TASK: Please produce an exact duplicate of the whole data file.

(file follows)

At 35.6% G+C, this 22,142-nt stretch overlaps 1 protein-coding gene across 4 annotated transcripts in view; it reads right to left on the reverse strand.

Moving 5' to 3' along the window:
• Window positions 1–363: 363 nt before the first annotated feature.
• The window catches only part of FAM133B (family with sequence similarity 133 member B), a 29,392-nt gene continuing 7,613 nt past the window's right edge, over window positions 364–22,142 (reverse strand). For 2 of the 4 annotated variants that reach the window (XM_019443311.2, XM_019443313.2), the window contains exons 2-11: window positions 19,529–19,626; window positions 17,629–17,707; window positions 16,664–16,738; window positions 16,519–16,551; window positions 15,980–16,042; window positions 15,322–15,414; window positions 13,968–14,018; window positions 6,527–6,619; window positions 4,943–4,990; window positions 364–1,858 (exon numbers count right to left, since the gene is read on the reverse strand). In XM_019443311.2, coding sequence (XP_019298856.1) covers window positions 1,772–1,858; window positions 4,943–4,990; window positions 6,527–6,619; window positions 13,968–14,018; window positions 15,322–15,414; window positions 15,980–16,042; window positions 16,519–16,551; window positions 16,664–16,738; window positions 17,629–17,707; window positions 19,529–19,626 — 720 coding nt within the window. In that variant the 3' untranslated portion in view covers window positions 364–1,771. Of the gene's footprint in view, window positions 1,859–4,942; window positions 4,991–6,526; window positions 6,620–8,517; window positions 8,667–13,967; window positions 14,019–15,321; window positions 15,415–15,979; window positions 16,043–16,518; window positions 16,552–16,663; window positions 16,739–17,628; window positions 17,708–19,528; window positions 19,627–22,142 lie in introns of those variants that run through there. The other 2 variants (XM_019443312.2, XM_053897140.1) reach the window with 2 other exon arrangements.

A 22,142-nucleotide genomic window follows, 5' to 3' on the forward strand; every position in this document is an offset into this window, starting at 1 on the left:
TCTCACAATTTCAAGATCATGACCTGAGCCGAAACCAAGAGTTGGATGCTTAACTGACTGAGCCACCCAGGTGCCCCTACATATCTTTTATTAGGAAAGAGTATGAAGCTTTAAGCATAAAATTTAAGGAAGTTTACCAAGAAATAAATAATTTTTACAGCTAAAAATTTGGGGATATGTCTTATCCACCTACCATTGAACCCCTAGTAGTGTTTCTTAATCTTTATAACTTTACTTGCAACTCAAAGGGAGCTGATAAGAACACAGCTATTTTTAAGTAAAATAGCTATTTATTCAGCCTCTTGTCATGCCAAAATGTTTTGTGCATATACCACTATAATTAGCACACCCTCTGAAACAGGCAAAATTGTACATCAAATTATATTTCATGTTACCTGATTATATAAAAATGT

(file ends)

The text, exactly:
At 35.6% G+C, this 22,142-nt stretch overlaps 1 protein-coding gene across 4 annotated transcripts in view; it reads right to left on the reverse strand.

Moving 5' to 3' along the window:
• Window positions 1–363: 363 nt before the first annotated feature.
• The window catches only part of FAM133B (family with sequence similarity 133 member B), a 29,392-nt gene continuing 7,613 nt past the window's right edge, over window positions 364–22,142 (reverse strand). For 2 of the 4 annotated variants that reach the window (XM_019443311.2, XM_019443313.2), the window contains exons 2-11: window positions 19,529–19,626; window positions 17,629–17,707; window positions 16,664–16,738; window positions 16,519–16,551; window positions 15,980–16,042; window positions 15,322–15,414; window positions 13,968–14,018; window positions 6,527–6,619; window positions 4,943–4,990; window positions 364–1,858 (exon numbers count right to left, since the gene is read on the reverse strand). In XM_019443311.2, coding sequence (XP_019298856.1) covers window positions 1,772–1,858; window positions 4,943–4,990; window positions 6,527–6,619; window positions 13,968–14,018; window positions 15,322–15,414; window positions 15,980–16,042; window positions 16,519–16,551; window positions 16,664–16,738; window positions 17,629–17,707; window positions 19,529–19,626 — 720 coding nt within the window. In that variant the 3' untranslated portion in view covers window positions 364–1,771. Of the gene's footprint in view, window positions 1,859–4,942; window positions 4,991–6,526; window positions 6,620–8,517; window positions 8,667–13,967; window positions 14,019–15,321; window positions 15,415–15,979; window positions 16,043–16,518; window positions 16,552–16,663; window positions 16,739–17,628; window positions 17,708–19,528; window positions 19,627–22,142 lie in introns of those variants that run through there. The other 2 variants (XM_019443312.2, XM_053897140.1) reach the window with 2 other exon arrangements.

A 22,142-nucleotide genomic window follows, 5' to 3' on the forward strand; every position in this document is an offset into this window, starting at 1 on the left:
TCTCACAATTTCAAGATCATGACCTGAGCCGAAACCAAGAGTTGGATGCTTAACTGACTGAGCCACCCAGGTGCCCCTACATATCTTTTATTAGGAAAGAGTATGAAGCTTTAAGCATAAAATTTAAGGAAGTTTACCAAGAAATAAATAATTTTTACAGCTAAAAATTTGGGGATATGTCTTATCCACCTACCATTGAACCCCTAGTAGTGTTTCTTAATCTTTATAACTTTACTTGCAACTCAAAGGGAGCTGATAAGAACACAGCTATTTTTAAGTAAAATAGCTATTTATTCAGCCTCTTGTCATGCCAAAATGTTTTGTGCATATACCACTATAATTAGCACACCCTCTGAAACAGGCAAAATTGTACATCAAATTATATTTCATGTTACCTGATTATATAAAAATGT